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Countdown: What Do Players Overlook?

Every year, high school tennis players make their college decisions based on a number of factors. In our commitment profile articles, we often hear athletes talk about the coaching staff and the chemistry they felt with the players on the team. But we also hear about countless other factors - including the weather and the atmosphere at football games.

But are these athletes using the right information to make rational decisions? With so many players transferring, perhaps kids are not doing their homework before choosing their colleges. We put the following question to our panel of coaches...


Q) What important factors in the college recruiting process do student athletes often overlook when making their decisions?


Alison Swain, head coach, Williams Women

I think there are two important factors that a lot of student-athletes overlook during the recruiting process. The first is financial aid. Many student-athletes assume that the best route to financial help with college tuition is to be offered an athletic scholarship. More and more institutions today have fantastic financial aid packages that can equal or out-weigh athletic scholarship offers. Considering the total aid package is particularly important to consider if you are considering D-III schools which don't have athletic scholarships, but have some of the most comprehensive financial aid packages which can cover things like travel to and from campus, books, room and board, as well as tuition. At Williams, for example, even students from families who make over $250,000 in income often qualify for aid - and well over 50% of our student-body receives financial aid.

A second important component to consider relates more directly to athletics. I find that recruits often don't look into what conference a school competes in. This is particularly important when student-athletes have goals of making the NCAA tournament or winning conference championships. I am a personally a big proponent of playing a challenging schedule in order to give our team regular opportunities to be pushed and improve. By looking at the conference a school competes in, recruit can understand what level of competition they will be getting during their season - as well as their chances of achieving tangible goals of competing at NCAAs or being successful in their conference.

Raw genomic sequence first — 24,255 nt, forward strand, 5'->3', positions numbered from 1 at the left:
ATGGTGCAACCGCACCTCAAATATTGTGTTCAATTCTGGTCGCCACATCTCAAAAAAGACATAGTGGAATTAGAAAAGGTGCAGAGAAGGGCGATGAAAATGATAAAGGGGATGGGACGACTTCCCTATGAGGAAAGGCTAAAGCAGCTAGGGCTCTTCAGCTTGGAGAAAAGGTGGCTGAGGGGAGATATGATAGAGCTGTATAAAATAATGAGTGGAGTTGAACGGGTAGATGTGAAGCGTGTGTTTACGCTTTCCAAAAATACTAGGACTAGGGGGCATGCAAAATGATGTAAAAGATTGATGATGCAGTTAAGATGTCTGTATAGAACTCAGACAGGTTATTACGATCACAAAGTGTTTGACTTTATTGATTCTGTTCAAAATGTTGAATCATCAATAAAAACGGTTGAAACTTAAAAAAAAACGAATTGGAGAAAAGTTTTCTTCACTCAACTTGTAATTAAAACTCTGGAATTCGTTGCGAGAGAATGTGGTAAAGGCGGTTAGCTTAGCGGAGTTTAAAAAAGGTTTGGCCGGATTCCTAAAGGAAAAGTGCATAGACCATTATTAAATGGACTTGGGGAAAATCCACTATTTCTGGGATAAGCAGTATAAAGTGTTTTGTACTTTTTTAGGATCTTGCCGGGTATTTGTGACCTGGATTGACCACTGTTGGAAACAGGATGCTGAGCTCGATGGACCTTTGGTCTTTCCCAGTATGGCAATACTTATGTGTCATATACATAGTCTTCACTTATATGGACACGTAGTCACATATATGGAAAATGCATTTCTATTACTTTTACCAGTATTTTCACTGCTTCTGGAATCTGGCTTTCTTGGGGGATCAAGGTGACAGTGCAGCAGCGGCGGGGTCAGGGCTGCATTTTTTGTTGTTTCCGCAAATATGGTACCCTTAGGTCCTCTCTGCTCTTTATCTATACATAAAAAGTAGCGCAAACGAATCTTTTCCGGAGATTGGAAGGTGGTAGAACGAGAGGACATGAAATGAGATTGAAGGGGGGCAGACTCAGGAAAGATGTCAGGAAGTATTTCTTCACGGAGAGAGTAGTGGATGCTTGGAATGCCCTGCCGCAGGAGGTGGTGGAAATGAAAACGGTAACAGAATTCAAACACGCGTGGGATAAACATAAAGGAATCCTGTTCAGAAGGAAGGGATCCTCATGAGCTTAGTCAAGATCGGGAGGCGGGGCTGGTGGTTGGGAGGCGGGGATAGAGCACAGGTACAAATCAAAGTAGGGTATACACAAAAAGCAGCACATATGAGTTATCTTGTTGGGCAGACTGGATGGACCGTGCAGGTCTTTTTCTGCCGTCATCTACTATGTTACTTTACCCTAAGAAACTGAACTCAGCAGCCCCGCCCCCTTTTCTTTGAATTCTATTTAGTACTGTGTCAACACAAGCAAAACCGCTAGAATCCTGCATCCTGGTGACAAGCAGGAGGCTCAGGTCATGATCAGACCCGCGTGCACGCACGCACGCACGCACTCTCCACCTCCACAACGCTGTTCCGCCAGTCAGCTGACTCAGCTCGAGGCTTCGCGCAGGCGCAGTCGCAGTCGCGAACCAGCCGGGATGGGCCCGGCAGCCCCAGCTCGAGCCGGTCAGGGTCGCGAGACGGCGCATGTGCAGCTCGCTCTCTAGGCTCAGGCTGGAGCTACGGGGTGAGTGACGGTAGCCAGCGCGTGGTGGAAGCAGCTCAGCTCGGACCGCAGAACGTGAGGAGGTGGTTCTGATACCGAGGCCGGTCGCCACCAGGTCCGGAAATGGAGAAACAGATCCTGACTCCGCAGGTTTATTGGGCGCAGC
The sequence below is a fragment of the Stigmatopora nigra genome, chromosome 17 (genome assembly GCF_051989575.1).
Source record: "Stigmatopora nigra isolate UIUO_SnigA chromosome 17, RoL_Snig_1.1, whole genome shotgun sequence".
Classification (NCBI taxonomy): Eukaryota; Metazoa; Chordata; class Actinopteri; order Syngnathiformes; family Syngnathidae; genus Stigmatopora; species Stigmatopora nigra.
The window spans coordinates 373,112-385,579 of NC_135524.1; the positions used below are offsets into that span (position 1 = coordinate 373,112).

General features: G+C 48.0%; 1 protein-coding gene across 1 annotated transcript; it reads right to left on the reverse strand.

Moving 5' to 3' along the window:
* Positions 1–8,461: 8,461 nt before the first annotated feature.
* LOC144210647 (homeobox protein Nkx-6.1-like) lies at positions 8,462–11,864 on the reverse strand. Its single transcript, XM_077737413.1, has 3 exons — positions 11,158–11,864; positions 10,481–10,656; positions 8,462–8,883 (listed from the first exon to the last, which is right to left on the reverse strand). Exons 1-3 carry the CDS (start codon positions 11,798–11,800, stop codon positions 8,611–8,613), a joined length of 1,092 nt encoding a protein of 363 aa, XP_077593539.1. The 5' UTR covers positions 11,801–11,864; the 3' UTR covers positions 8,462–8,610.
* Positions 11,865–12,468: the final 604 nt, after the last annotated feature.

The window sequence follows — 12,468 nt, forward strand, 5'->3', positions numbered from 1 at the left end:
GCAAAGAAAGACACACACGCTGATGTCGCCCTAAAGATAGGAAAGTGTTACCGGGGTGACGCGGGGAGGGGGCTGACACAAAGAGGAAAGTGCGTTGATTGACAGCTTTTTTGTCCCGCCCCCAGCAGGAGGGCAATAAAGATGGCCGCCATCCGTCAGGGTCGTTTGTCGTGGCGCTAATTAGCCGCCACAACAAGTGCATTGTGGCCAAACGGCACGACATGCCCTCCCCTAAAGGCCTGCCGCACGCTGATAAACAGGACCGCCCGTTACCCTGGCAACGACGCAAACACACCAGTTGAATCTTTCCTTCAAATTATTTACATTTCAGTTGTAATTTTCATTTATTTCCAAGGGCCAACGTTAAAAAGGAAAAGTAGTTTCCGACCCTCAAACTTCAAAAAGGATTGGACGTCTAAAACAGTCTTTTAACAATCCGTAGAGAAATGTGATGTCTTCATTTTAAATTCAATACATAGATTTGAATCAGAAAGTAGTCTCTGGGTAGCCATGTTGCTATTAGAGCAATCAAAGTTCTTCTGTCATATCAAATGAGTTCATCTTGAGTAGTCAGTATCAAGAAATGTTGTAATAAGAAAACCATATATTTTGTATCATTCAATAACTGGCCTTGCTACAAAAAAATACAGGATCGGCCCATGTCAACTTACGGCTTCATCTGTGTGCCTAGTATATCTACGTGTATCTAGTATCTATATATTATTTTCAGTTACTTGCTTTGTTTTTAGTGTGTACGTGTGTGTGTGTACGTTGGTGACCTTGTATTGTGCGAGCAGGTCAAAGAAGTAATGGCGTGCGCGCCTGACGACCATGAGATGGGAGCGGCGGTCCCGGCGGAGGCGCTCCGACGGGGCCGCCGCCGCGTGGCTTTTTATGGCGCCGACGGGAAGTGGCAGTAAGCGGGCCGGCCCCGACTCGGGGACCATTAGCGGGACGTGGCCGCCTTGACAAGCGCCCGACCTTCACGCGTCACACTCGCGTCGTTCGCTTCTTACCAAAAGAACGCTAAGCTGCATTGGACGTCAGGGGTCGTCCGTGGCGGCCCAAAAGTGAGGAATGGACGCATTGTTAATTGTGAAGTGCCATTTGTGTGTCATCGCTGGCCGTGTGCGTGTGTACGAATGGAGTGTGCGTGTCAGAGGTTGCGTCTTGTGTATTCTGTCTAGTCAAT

Andy Christodoulou, head coach, Siena Women

Today's prospective student athletes don't leave a lot of stones unturned and any questions unanswered. They probe academics, campus surroundings, playing time, freshman retention rate, character compatibility with team and coach, practice and weight room workouts, etc.

But, personally, I have noticed that many junior players do not consider the stability of the coaching position and the experience the coach brings to the program. Coaches are in the people skills business first, and they have to work and manage a lot of young developing and diverse personalities.

Another item that I believe is overlooked is a school's graduation rate in all athletic programs - and what support services are available. This does not only include study halls and tutors but also includes life skill seminars, etiquette dinners, and internship and job placements.

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Page updated on Monday, March 09, 2020
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